Two hoodies. One is black, the other pale pink. It could be a sculpture. Or they could be hiding living bodies, seated on a large, grass-coloured carpet, their backs turned to the audience. With sustained softness, the pair stretch time, carefully. Like overgrown teenagers trying out a new seduction technique, they move their hands slowly towards each other behind their backs, almost touching yet giving the illusion of stillness. The light transitions from green to fuchsia. Muffled techno music starts to rumble. At that point, we don’t know anything about these anonymous figures. When they finally show their faces, lying on top of one another, the two hoodies turn into men’s bodies. Drift I tricks us into realising that we associate pink with femininity without questioning it. Thomas Bîrzan and Mario Barrantes Espinoza guide us into a post-apocalyptic daydream: they are, in effect, shadows of tomorrow.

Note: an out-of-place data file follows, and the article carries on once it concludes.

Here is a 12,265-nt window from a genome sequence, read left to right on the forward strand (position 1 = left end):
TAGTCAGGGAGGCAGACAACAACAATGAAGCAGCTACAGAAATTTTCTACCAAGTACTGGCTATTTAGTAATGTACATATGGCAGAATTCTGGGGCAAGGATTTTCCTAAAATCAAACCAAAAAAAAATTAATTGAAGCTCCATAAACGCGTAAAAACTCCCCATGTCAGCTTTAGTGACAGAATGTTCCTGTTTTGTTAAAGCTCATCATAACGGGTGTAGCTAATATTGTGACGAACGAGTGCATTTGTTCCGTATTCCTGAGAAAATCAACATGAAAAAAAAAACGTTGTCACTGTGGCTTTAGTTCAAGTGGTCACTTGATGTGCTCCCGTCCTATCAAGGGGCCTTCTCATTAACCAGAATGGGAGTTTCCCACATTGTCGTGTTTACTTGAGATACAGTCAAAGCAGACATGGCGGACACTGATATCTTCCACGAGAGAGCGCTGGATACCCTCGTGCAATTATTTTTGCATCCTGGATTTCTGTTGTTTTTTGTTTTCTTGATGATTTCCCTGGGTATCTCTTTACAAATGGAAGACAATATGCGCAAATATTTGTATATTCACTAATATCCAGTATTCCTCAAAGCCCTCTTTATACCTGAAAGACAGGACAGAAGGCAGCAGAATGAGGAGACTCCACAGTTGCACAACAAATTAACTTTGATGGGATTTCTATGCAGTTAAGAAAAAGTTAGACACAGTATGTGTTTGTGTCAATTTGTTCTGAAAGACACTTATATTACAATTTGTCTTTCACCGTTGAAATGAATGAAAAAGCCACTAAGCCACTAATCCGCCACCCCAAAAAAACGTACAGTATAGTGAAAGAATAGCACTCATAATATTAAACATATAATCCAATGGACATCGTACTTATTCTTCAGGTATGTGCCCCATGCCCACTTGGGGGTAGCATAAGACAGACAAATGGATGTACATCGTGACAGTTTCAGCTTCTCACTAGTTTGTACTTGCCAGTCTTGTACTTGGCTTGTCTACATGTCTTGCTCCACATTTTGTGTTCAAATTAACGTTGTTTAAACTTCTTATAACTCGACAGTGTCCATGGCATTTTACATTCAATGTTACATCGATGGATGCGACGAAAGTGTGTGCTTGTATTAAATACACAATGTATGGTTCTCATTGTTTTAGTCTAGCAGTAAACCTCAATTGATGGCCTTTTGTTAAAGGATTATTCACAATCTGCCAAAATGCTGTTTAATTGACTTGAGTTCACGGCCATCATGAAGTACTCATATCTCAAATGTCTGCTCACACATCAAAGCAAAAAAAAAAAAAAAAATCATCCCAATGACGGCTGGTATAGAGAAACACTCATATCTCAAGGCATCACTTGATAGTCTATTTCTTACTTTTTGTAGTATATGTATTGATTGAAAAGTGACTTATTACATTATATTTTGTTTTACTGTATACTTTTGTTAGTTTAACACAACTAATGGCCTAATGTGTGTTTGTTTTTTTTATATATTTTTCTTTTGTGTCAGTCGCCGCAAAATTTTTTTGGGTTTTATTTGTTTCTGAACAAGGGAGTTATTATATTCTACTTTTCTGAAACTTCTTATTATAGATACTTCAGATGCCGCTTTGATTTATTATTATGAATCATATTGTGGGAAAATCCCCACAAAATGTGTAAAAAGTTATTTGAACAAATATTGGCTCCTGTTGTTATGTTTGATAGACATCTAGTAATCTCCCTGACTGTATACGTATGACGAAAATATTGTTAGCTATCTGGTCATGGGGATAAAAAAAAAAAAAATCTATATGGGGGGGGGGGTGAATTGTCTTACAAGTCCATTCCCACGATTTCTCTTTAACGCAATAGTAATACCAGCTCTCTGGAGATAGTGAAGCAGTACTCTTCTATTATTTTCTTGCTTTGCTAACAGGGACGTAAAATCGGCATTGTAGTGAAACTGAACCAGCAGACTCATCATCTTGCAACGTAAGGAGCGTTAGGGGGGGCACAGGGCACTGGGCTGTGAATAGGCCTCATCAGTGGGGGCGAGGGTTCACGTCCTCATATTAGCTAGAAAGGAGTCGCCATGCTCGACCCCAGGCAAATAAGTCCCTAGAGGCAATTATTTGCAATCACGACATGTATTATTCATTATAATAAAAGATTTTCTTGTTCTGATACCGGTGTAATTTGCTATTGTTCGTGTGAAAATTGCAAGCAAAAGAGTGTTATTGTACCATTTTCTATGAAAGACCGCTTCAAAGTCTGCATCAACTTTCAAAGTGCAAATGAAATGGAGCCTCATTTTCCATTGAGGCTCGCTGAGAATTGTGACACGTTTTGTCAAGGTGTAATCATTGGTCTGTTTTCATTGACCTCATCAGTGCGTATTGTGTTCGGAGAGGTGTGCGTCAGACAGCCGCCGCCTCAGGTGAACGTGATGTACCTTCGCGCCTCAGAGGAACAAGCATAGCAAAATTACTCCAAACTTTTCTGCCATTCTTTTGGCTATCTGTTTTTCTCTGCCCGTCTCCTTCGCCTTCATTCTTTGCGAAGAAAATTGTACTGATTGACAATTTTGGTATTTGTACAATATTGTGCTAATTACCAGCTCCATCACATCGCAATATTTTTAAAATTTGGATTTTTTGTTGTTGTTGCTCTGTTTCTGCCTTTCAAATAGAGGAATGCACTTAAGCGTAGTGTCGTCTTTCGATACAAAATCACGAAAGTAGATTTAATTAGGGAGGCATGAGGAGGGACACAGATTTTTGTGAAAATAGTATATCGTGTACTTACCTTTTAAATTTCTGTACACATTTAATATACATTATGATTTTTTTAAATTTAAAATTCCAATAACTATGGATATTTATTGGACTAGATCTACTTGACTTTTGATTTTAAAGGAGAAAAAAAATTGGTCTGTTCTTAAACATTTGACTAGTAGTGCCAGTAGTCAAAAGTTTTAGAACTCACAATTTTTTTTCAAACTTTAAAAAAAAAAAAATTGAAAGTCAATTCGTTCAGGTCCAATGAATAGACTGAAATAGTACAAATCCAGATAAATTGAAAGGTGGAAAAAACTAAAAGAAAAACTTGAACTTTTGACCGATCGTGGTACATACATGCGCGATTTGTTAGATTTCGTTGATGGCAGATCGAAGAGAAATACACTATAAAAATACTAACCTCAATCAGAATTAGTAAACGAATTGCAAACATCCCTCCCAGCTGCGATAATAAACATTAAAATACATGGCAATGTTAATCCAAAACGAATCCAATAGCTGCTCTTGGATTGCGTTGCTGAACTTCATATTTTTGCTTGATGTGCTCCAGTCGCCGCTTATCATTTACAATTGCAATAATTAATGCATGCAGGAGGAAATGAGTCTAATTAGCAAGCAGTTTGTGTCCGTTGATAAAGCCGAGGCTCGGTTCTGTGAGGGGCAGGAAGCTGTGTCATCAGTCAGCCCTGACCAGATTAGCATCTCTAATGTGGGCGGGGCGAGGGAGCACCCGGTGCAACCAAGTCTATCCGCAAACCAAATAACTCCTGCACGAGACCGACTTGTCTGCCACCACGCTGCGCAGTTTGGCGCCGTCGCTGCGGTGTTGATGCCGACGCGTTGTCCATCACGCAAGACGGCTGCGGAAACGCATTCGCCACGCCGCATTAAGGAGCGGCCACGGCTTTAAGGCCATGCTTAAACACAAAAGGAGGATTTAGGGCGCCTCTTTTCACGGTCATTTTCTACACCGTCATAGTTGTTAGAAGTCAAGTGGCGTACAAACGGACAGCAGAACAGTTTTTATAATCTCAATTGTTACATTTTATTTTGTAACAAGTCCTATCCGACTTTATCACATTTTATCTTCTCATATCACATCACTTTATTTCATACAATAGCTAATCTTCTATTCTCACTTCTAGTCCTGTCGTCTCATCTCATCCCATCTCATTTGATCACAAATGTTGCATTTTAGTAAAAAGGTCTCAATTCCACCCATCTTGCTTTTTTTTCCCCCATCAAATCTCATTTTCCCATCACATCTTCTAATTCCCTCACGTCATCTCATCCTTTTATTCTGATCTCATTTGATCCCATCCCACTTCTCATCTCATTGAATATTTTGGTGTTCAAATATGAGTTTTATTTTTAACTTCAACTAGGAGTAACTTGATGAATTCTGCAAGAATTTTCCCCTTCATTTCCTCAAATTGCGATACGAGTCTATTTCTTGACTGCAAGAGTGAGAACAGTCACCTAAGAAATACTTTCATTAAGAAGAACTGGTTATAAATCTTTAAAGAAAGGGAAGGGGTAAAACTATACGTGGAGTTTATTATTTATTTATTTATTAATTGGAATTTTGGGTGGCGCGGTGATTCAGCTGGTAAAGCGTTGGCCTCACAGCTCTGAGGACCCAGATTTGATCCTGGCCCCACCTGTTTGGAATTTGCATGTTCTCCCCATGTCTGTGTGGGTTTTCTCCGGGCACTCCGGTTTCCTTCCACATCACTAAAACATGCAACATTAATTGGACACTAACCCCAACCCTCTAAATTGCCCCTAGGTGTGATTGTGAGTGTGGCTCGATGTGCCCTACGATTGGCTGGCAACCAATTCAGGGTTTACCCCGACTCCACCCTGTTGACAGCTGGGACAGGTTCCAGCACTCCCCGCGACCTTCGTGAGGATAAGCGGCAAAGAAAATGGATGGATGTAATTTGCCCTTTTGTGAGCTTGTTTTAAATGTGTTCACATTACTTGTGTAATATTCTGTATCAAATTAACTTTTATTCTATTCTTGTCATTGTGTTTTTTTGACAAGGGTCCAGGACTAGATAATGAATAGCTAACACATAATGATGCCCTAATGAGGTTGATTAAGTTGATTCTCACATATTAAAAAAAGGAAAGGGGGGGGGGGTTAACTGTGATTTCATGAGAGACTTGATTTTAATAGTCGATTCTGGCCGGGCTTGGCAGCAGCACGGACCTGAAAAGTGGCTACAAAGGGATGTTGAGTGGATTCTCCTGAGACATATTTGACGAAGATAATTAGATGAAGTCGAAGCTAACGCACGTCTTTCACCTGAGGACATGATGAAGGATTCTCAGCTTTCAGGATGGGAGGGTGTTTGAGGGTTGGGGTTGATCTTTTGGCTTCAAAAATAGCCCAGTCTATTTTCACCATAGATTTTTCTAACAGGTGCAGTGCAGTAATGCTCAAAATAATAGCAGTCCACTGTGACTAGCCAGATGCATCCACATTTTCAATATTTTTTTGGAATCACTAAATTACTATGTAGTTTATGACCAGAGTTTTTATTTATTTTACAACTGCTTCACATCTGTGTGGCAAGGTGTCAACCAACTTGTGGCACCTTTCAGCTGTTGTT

performed by Thomas Bîrzan and Mario Barrantes Espinoza
The day’s schedule. The exact shade of the carpet (grey? Mint green? Celadon?). The previous day’s schedule. The subtle pattern created by brushed fibres on the carpet. The following day’s schedule. The soles of the dancers’ feet, all improbably clean.
The list of things Thomas Bîrzan and Mario Barrantes Espinoza’s Drift I gave this writer space to contemplate stretches on. Then again, taking half an hour to go from sitting to lying on the ground to standing will wear down the most generous of audiences.
The opening tableau, with its two huddled silhouettes in contrasting hoodies facing the back of the stage, held some promise. Were they men? Women? As their hands inched towards each other with all the energy of a rheumatic snail, however, this slight sense of mystery soon lost any appeal. It takes undeniable skill to move in such extreme slow motion. If only there were any point to it.